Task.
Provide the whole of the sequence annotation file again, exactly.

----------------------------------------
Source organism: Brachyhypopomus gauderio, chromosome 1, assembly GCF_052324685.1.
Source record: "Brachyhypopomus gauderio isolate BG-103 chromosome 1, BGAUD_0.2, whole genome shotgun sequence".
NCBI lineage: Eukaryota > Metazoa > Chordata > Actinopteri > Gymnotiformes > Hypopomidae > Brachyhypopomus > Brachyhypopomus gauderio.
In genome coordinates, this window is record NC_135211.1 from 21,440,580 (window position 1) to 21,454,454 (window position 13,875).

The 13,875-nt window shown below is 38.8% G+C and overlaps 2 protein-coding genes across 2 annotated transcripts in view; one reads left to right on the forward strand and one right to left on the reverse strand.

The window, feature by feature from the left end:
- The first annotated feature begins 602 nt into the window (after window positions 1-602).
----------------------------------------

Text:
Source organism: Brachyhypopomus gauderio, chromosome 1, assembly GCF_052324685.1.
Source record: "Brachyhypopomus gauderio isolate BG-103 chromosome 1, BGAUD_0.2, whole genome shotgun sequence".
NCBI lineage: Eukaryota > Metazoa > Chordata > Actinopteri > Gymnotiformes > Hypopomidae > Brachyhypopomus > Brachyhypopomus gauderio.
In genome coordinates, this window is record NC_135211.1 from 21,440,580 (window position 1) to 21,454,454 (window position 13,875).

The 13,875-nt window shown below is 38.8% G+C and overlaps 2 protein-coding genes across 2 annotated transcripts in view; one reads left to right on the forward strand and one right to left on the reverse strand.

The window, feature by feature from the left end:
- The first annotated feature begins 602 nt into the window (after window positions 1-602).